M’CHIGEENG—On Wednesday, April 29, M’Chigeeng First Nation Ogimaa-kwe Linda Debassige distributed a memo to Manitoulin municipal leaders that shows what benefits there are to complying with her calls to declare a state of emergency.
As was reported this week, M’Chigeeng, itself under a state of emergency, enacted a travel restriction for travellers coming through the community’s territory on Highway 540 and Highway 551.
Today, Ogimaa-kwe Debassige said M’Chigeeng would be implementing a resident travel pass to allow passage through her community.
“At this time we offering this to permanent residents of Billings Township due to their declaration of a state of emergency,” the ogimaa-kwe writes. “We are also offering this to permanent residents of unorganized townships (Dawson and Robinson) as they do not have the ability to declare states of emergency.”
Residents of those communities must fill out an enrolment form which requires name, address, phone number and vehicle information, including licence plate number, as well as signing an acknowledgement form of M’Chigeeng’s protocols.
Further correspondence from Ogimaa-kwe Debassige to Manitoulin’s municipal leaders states that, “There is a growing need for everyone to start taking this matter more seriously in how we effectively protect Manitoulin Island during this global pandemic. In M’Chigeeng we were both shocked and very pleased that Billings had declared a state of emergency and are taking this matter seriously. We all know that this virus is going to get here and will have major impacts to our communities.”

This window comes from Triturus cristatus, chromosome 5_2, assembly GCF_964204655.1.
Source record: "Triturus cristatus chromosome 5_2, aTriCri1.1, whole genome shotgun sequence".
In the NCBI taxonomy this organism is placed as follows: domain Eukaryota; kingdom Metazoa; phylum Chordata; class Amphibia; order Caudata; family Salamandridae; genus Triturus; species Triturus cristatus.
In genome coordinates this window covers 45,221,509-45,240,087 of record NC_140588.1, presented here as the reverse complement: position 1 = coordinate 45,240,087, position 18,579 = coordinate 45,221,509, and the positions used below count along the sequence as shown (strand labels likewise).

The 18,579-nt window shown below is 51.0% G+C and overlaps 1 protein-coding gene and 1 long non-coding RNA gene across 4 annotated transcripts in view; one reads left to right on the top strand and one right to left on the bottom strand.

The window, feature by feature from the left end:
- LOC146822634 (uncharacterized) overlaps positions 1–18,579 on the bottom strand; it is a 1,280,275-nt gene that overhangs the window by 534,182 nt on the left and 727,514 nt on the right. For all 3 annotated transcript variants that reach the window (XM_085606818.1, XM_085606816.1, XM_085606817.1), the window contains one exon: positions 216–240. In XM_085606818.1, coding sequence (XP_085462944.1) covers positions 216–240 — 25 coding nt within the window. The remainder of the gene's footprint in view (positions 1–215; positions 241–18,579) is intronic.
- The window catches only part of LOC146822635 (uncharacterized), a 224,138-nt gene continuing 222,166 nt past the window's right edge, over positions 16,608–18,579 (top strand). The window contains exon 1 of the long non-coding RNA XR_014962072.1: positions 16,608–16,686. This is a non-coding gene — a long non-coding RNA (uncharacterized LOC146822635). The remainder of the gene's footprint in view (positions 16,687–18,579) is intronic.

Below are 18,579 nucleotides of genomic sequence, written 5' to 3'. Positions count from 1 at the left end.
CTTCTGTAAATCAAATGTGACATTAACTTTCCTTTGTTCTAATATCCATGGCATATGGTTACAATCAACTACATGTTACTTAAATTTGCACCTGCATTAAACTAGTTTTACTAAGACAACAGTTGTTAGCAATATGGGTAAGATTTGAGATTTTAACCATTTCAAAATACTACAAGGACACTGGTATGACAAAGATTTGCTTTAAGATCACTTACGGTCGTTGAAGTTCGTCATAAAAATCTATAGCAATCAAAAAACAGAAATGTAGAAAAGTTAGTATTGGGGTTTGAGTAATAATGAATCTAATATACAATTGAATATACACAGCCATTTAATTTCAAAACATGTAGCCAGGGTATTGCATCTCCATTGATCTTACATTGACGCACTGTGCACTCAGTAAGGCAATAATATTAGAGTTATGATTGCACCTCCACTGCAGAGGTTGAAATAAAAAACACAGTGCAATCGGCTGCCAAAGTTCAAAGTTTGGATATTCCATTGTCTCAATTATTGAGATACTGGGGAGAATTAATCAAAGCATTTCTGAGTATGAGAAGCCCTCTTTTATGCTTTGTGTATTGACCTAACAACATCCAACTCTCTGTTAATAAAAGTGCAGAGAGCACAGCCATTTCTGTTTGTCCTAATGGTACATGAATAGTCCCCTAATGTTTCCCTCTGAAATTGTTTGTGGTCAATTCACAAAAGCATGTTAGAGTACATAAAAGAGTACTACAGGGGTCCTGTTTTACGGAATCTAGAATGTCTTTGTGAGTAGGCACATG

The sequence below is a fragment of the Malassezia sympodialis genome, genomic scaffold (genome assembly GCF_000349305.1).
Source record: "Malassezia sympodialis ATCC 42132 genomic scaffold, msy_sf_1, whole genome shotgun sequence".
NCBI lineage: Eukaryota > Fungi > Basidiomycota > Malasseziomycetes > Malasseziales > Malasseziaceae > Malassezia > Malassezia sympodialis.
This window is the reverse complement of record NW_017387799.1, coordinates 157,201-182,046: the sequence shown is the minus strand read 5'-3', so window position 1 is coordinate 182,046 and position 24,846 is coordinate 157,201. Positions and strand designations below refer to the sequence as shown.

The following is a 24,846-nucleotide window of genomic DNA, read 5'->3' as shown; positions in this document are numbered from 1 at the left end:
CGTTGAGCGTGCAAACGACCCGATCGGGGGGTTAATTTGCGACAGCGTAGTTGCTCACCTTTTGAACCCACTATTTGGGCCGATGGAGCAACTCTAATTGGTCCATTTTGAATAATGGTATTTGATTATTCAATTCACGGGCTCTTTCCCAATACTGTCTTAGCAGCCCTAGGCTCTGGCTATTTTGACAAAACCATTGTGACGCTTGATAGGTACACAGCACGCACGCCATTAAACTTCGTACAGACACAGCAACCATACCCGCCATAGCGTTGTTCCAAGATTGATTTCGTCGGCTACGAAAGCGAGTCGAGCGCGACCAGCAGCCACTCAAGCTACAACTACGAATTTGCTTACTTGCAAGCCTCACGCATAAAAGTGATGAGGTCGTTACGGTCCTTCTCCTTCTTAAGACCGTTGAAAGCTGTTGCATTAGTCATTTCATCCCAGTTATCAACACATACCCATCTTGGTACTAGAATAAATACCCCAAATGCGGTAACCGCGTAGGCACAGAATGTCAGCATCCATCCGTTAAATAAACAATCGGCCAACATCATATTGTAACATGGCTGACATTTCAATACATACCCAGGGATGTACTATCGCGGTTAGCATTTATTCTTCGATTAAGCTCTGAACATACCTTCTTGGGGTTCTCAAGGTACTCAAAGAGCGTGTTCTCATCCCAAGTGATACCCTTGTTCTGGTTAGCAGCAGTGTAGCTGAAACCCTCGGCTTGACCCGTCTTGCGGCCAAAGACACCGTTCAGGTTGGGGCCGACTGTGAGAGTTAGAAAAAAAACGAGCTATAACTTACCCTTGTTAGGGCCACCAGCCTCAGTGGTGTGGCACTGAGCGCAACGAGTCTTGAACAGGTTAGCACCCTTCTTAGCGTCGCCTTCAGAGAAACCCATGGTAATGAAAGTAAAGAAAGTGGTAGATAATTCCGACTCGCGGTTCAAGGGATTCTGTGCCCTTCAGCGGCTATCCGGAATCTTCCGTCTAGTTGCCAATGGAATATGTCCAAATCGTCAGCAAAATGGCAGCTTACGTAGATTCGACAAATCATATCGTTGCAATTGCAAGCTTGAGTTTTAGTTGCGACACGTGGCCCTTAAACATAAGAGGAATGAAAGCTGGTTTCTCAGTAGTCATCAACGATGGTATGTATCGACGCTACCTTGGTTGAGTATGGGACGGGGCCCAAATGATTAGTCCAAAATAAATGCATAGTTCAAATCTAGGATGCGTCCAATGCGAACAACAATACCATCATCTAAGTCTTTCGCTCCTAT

“We have instituted a non-essential travel ban in our community, which we have done so legally,” the ogimaa-kwe continues. “It does create an inconvenience; however, the reality is that the pandemic itself has created far greater inconveniences. For those who are unaware, Highway 540 through our community was never ceded to the province.”
“I continue to urge you all to declare states of emergency due to this public health crisis and to have greater ability in the future to work together to combat this virus, support the health care system and preserve human life,” she adds. “We are still willing to set up a non-essential travel checkpoint at the bridge and our offer still stands. We are willing to work with other communities who declare states of emergency and their permanent residents within those areas.”
The Northeast Town and Central Manitoulin have both said they would not be declaring a state of emergency at this time.